While each designer certainly brought their unique style to their respective spaces, all desired to communicate the notion that sustainable design is more than what chairman, Mark Lowham, termed "concrete and felt." With that in mind, the designers sought to represent a range of styles from ultra-traditional to ultra-modern. Many times I hear contemporary traditional design described as simply the shuffling around of bunch of old tricks. Because of this, I found the more trad-leaning rooms in the GreenHouse particularly inspiring. Forms remained familiar, but the creative re-purposing often found lacking in traditional design was at an all time high.
There were too many inspiring details of the house to fit into one post, so today we're taking you through two gorgeous entryways.
• 1.-6. Miriam Dillon and Rebecca Foley of Custom Design Concepts Architecture + Interiors, created a fascinating mudroom, powderoom, and laundry reflective of the energy in the contemporary handmade movement. Their are many notable elements throughout the spaces, but I couldn't take my eyes off the lighting fixtures. My favorite was Bobo Intriguing Objects' inverted Wine-barrel pendant which added a rustic refined note to the family friendly space. However I also spent a great deal of time swooning over the recycled glass bottle pendants from Cisco Brothers as well. I also loved the herringbone pattern paneled created with the same reclaimed pine found on the floors throughout most of the home.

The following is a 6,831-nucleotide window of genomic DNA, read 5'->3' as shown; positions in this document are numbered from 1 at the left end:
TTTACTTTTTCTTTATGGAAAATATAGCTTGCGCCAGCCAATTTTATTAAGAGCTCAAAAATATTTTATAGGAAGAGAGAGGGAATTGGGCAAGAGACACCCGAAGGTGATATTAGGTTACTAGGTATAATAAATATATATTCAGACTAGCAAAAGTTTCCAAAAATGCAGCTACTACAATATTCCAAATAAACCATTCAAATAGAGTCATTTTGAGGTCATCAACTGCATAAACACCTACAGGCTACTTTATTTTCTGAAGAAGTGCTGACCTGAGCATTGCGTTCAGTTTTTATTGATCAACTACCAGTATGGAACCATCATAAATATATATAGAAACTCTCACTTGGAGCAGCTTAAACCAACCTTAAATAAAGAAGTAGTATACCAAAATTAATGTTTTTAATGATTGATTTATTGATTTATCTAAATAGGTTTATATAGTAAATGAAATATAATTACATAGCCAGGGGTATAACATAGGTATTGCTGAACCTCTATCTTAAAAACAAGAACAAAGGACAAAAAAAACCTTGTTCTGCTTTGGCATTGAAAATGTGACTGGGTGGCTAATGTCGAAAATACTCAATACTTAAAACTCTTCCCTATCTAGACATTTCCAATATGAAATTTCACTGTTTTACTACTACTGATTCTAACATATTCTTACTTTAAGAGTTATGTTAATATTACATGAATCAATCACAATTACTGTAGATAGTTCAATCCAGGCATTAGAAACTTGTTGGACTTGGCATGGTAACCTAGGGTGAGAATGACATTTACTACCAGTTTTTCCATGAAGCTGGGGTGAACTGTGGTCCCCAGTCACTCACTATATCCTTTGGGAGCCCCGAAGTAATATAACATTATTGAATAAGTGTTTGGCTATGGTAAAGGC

• 7.-11. We've featured the inspiring eclecticism of Raji Radhakrishnan before, and we were thrilled to see her work gracing the entrance, foyer, and front stair galleries. Her signature, yet ever-new, mix of refined old world and bold contemporary was apparent throughout. A salvaged banister from a French balcony found a new home as the decorative mirrored console in the front hall, a perfect example of the abundant recycled design throughout her spaces. While many people tend to think of Green design as expensive design, Raji sought to show the more economical side, which comes in large part through creative re-imagining. One console was made from old tupperware-like containers stacked and covered with one of her old, exquisite saris. Scavenged Ikea cabinets were grouped for her eye-catching "OH" sculptural installation on the upper wall of the staircase.
Stay tuned for part II of the sneak peek, and in the mean time, be sure to reserve your tickets to tour the CharityWorks GreenHouse, open to the public this Saturday, October 10- October 30.
For more information about the sustainability aspects of the house, visit the CharityWorks GreenHouse website.
(Images: Leah Moss)